Bravery/ Perseverance/ Wellness/ Zesty Adventures

Clean Line: The Trail to Recovery

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The trail to recovery

Deciding to ride the trail means you’re going to face many obstacles, and no matter how much you avert your gaze from the steep rock slab and slippery roots, they’re always there. Similarly, you can go through life trying to drown your pain in addictions, but it’s always there—floating around deep inside.

As in every path, you can only get to your destination by moving forward, one obstacle at a time. The fear of failure and facing the unknown stops many people from progressing, but your inner terrain must be traversed in the journey to recovery.

Losing your way down the wrong path

Having friend or loved one who struggles with addiction is hard; it’s upsetting, chaotic and anxiety-provoking. Addiction doesn’t discriminate. It’ll take anyone; no matter who you are, how much money you have, where you live or what kind of childhood you had. If you get stuck in its web, it can destroy your career, shatter your relationships, drain your bank account, crush your dreams and asphyxiate your soul. It won’t stop until you’re a shell of a person—lost, hopeless, riddled with shame and utterly alone.

Addiction detaches you from yourself and the world around you. By repeatedly abusing your body with drugs or alcohol, gambling, money, sex or food, you move further and further away from your authentic self and your ability to heal the wounds you’re trying so desperately to numb. Addiction is akin to throwing another band-aid on an infected wound; it covers it up, but until you open the wound and dig out the root of the problem, the infection will grow and begin to consume your whole body.

Watching the carnage

Alcoholism is often hidden in the shadows. No one talks about it. We go to great lengths to avoid the subject and pass it off as not really a problem. The truth is that when you live with an addict, their reality and your relationship becomes blurred like a bad buzz.

I’ve watched people I care about go down the addiction path; it’s dark, it’s janky and it’s not somewhere you want to follow. And as you start to lose sight of them, I can tell you that despite your best attempts to be the hero who leads them back to safety, it’s impossible until they choose to turn back and take your hand.

Finding the clean line

For those who’re ready hike-a-bike out of the jank, it starts by visualizing where you want to go, instead of what you want to avoid. Don’t fight the fear you’re facing, but recognize it for what it is—your brain, your emotions and your body coming to the realization that you’re rolling into unknown territory.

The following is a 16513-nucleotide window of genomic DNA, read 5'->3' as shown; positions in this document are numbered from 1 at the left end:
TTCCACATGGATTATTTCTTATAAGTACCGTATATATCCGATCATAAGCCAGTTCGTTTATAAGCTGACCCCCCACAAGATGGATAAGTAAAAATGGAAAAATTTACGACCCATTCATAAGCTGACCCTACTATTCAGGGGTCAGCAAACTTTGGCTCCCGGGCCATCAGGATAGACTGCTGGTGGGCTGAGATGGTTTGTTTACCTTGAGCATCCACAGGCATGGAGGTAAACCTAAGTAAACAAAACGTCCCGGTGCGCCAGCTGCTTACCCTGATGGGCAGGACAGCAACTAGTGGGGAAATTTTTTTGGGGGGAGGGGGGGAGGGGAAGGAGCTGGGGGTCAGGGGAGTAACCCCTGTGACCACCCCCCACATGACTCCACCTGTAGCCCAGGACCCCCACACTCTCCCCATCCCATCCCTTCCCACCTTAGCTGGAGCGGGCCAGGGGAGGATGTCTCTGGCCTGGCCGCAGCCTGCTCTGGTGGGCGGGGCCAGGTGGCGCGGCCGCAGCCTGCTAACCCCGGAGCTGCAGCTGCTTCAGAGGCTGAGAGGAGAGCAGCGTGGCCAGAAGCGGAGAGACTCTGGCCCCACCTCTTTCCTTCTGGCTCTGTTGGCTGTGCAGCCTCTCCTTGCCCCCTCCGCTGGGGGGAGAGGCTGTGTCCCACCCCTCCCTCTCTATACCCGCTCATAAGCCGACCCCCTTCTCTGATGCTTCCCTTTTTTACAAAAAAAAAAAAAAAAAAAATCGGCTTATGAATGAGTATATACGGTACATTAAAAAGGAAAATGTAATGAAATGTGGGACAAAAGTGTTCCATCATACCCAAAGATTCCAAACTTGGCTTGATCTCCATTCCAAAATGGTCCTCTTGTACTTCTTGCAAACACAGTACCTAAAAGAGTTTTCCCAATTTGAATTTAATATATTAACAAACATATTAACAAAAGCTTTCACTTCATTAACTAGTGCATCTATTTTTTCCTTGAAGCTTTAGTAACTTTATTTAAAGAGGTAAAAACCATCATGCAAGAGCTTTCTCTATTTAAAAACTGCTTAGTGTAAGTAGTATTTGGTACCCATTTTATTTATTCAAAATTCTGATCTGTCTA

Recovery is about looking directly at your fears, acknowledging your emotions and seeking help from someone who can encourage you to see things from a different perspective. Counsellors, like athletic coaches help remove blocks that keep you stuck, so you can progress and gain the confidence to succeed. Coaches help you find your path and break it down into really small increments, so you don’t feel defeated and give up.

Strung out on health

When you feed addiction such as alcohol, it chemically alters your brain to release dopamine; a reward chemical. When you exercise, this same reward chemical is released, which means you can get the same “buzz” from working out that you can get from booze.

Addiction is formed by repeating behaviours. Therefore, by adopting healthful routines and practices in place of negative ones, you can build new habits and experience profound change and healing. Healthy habits such as biking, yoga, running or pilates are proven methods for dealing with addictions—sports provide an opportunity to reconnect to your breath, body, mind and heart. Getting immersed in something like a bike ride invites you to surrender to the moment, get in tune with body awareness and emotions, and de-stress.

Choose your riding buddies wisely

It has been studied that “You’re the average of the five people you spend most of your time with.” This means if you’re always riding your bike with beginners, you’re less likely to progress; equivalently if you’re always hanging out with unmotivated substance abusers—guess what—that’s going to rub off on you too! The quality of your friendships measurably impacts your well-being. Finding a sport you enjoy will help you make genuine friendships with people in a healthy environment. Those friends will support your recovery, help you cope and positively occupy your free time.

You can’t ride around it

While exercise is certainly better for your body than substance-abuse, pouring all your energy into one activity as a way to ignore your problems isn’t a solution either. You can exercise, eat well and be drug-free, but if you don’t deal with the shit going on in your heart and head you’re still going to be unhealthy…

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